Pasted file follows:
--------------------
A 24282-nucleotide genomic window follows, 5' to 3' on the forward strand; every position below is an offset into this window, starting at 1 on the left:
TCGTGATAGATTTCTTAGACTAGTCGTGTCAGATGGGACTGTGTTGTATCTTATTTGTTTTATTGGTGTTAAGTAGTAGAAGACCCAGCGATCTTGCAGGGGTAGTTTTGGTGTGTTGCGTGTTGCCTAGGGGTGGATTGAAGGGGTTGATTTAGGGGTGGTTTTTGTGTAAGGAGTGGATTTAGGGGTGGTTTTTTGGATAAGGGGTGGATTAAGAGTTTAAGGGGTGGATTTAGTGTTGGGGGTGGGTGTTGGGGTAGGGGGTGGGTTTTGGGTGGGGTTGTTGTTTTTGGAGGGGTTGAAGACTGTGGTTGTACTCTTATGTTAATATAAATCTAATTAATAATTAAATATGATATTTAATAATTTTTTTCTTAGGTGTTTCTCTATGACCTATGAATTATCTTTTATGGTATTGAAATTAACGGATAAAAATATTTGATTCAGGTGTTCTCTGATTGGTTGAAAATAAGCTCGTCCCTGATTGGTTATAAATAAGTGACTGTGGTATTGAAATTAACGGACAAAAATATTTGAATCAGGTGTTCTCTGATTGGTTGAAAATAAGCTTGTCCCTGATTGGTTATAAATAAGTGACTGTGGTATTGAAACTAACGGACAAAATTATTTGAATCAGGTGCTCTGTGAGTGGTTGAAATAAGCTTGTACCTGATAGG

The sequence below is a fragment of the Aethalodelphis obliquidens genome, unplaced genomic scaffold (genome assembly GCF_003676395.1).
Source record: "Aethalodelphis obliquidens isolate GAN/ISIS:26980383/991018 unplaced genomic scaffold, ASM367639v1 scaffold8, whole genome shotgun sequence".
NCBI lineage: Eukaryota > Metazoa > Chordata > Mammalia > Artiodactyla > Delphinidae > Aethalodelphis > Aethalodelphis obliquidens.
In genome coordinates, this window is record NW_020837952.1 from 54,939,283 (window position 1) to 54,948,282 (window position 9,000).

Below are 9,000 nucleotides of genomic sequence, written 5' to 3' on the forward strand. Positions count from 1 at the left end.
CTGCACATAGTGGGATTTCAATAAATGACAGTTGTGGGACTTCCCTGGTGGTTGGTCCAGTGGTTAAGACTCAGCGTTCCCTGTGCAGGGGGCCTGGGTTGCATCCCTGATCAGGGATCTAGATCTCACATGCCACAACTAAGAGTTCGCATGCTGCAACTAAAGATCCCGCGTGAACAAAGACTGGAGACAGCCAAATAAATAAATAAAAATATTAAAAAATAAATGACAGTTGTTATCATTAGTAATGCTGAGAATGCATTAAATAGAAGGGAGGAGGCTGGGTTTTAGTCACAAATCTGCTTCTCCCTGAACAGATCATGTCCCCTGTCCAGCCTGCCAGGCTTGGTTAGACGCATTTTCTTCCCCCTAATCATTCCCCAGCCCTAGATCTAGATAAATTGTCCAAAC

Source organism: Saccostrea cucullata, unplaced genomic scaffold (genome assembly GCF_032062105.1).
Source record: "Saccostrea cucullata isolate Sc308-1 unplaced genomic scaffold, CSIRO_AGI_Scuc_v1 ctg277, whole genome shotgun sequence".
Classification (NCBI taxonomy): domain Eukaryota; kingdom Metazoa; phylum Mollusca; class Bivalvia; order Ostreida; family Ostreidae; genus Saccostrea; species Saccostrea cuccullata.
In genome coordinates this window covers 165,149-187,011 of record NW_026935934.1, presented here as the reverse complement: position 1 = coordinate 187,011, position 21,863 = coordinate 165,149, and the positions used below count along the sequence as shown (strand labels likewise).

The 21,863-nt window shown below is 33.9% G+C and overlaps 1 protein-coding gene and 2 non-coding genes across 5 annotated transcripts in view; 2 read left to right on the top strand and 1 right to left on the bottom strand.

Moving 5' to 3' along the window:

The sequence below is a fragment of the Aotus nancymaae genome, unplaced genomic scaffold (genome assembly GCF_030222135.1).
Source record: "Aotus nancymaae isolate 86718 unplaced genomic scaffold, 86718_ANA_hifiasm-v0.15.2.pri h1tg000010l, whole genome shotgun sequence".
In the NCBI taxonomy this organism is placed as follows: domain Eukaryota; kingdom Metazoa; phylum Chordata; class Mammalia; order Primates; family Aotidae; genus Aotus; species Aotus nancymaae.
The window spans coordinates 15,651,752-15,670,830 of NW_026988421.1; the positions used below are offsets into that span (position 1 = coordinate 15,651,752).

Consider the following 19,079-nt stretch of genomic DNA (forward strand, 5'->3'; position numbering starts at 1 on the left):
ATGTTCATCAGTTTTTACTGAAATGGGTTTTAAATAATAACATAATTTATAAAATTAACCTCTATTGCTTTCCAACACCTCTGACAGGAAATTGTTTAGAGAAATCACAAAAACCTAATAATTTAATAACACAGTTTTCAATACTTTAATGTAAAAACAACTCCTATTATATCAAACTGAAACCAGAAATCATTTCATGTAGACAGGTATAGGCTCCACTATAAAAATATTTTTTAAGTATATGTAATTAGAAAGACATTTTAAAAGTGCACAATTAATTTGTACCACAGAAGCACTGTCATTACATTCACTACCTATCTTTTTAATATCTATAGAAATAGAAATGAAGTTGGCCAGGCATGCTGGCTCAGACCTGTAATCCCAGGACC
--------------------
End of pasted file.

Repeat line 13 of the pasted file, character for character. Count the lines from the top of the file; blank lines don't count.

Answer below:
The 21,863-nt window shown below is 33.9% G+C and overlaps 1 protein-coding gene and 2 non-coding genes across 5 annotated transcripts in view; 2 read left to right on the top strand and 1 right to left on the bottom strand.